But if they left their car on the free car park beside the main road and went for a wander, they'd find a pair of places where familiarity has bred no contempt, even though the village boundary is blurred almost out of existence.
It's true that at first glance the villages seem pretty quiet - unless Meatloaf's singing for his supper of course - but Peter Lambert, the chairman of Simonstone Parish Council, knows better: 'I was quite surprised when we moved here four or five years ago how much is going on and what a wonderful sense of community there is in the villages.
'Initially it does seem like a quiet place but we were given a Welcome to Simonstone pack of information with opening times for shops and contacts for the various clubs and societies around the village. And when our youngest child was born a bouquet of lowers was left on the doorstep by the church.
'That's what it's all about - making people realise it's not just a house in a village it's a home in a place they should help to preserve for future generations. As a parish council we are concerned with trying to bring people together again.'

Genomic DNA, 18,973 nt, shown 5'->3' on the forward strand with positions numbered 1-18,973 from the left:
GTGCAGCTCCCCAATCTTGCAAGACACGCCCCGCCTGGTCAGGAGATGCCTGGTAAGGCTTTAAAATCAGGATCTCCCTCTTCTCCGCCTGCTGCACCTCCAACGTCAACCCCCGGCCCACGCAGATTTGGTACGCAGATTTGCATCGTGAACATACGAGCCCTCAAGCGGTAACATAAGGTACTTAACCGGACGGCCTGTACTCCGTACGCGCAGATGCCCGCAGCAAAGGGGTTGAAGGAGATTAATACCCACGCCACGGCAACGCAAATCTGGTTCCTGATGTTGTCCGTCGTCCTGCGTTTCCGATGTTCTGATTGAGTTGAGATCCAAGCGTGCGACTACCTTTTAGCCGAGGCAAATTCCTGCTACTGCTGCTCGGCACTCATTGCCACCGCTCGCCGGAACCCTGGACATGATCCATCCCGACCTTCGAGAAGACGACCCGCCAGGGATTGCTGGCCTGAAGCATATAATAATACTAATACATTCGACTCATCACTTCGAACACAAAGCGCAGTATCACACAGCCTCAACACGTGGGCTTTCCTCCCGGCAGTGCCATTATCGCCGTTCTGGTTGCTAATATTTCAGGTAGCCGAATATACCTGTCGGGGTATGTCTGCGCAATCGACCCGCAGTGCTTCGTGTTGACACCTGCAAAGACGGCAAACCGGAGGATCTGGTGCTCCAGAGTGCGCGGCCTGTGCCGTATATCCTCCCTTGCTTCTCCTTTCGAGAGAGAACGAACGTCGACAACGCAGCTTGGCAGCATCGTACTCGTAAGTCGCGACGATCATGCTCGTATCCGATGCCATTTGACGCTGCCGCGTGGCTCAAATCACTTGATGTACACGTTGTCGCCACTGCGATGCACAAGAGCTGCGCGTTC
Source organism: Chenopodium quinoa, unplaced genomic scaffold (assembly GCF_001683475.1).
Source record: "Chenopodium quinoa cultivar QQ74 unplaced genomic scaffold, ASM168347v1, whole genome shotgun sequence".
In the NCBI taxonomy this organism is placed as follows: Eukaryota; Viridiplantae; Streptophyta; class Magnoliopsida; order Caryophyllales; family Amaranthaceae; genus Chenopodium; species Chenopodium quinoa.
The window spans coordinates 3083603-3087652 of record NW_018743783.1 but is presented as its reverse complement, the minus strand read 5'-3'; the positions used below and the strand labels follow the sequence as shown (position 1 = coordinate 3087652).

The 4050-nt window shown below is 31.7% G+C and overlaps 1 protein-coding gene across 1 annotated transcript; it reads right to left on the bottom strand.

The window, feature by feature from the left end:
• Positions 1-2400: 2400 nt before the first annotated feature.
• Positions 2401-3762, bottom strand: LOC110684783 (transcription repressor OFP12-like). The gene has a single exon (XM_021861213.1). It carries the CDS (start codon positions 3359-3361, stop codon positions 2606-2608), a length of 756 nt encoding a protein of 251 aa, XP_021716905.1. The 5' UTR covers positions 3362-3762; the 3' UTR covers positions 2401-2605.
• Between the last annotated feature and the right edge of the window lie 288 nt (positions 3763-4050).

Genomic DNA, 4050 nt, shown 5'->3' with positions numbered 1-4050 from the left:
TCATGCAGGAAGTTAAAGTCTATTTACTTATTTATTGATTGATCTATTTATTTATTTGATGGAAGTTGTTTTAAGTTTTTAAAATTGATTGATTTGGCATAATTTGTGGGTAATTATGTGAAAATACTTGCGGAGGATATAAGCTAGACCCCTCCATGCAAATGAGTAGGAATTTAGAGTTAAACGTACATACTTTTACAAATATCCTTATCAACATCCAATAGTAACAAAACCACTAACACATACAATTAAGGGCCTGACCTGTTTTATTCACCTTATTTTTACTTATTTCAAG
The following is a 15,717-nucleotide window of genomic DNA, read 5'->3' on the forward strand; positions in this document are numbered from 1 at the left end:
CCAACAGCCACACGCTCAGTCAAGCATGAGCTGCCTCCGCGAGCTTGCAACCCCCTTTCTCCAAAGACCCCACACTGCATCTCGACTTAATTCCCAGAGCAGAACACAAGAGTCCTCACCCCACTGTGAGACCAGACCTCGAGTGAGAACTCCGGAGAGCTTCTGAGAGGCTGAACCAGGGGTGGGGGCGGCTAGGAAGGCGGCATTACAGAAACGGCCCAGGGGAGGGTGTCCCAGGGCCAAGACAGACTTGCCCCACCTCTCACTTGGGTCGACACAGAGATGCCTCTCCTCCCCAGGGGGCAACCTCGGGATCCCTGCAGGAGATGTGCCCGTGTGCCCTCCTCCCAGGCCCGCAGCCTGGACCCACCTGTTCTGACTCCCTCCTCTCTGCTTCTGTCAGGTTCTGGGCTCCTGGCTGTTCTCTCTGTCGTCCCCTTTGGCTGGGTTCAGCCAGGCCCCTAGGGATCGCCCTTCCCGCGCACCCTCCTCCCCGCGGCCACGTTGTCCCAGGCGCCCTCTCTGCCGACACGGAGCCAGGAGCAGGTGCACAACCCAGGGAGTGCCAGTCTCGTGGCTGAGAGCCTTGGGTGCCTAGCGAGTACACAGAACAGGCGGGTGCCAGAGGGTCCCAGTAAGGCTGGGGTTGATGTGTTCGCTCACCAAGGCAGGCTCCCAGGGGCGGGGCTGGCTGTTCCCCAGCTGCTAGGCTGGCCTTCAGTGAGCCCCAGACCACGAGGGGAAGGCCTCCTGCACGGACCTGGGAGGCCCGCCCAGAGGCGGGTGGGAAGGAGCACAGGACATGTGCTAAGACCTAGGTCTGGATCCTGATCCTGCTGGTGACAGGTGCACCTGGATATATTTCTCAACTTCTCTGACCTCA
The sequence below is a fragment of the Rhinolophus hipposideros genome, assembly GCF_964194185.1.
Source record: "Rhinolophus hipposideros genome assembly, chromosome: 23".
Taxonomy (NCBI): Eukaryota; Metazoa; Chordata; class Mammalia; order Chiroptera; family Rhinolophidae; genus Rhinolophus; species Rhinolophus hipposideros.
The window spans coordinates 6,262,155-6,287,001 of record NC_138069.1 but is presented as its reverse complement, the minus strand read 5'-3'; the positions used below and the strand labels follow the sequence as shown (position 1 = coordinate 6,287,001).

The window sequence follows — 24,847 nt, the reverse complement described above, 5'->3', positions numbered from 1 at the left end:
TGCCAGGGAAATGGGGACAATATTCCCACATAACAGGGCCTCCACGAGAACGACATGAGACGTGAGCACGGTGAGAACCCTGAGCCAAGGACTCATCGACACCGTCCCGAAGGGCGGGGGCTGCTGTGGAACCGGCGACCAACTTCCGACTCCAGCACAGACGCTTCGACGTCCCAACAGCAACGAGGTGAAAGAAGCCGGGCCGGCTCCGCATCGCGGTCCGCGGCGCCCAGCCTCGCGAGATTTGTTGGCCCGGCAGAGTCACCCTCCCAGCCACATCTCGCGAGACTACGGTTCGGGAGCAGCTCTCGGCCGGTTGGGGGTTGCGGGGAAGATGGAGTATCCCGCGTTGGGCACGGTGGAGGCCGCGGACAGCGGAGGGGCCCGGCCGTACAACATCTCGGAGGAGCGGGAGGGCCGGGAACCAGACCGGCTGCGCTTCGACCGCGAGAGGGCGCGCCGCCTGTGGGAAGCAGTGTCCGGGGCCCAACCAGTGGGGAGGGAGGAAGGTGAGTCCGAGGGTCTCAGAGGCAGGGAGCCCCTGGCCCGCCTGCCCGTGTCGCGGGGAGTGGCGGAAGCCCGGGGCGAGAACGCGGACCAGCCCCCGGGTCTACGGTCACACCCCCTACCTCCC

And Peter, who became involved in the parish council by mistake when he phoned them to grumble about a letter asking him to cut his hedge, added: 'Historically there may have been some rivalry between the villages but although we try to maintain our individuality, the football team is Readstone United and the choir is the Readstone Singers.
Read has the cricket club and, and as of last year when it moved six feet over the border, Simonstone has the Post Office.' Then there's the Read Readers (ho ho) book group which meets at the library and Read Cricket Club which this year celebrates its 130th anniversary.
The club is the only one to have been a member of the Ribblesdale League since the start and they've won a fair bit in that time, too. The list of their honours shows a peak in the 1970s where they averaged a trophy a year and another successful spell just after the turn of the century when they became the first club for more than 60 years to win the
league three years on the trot.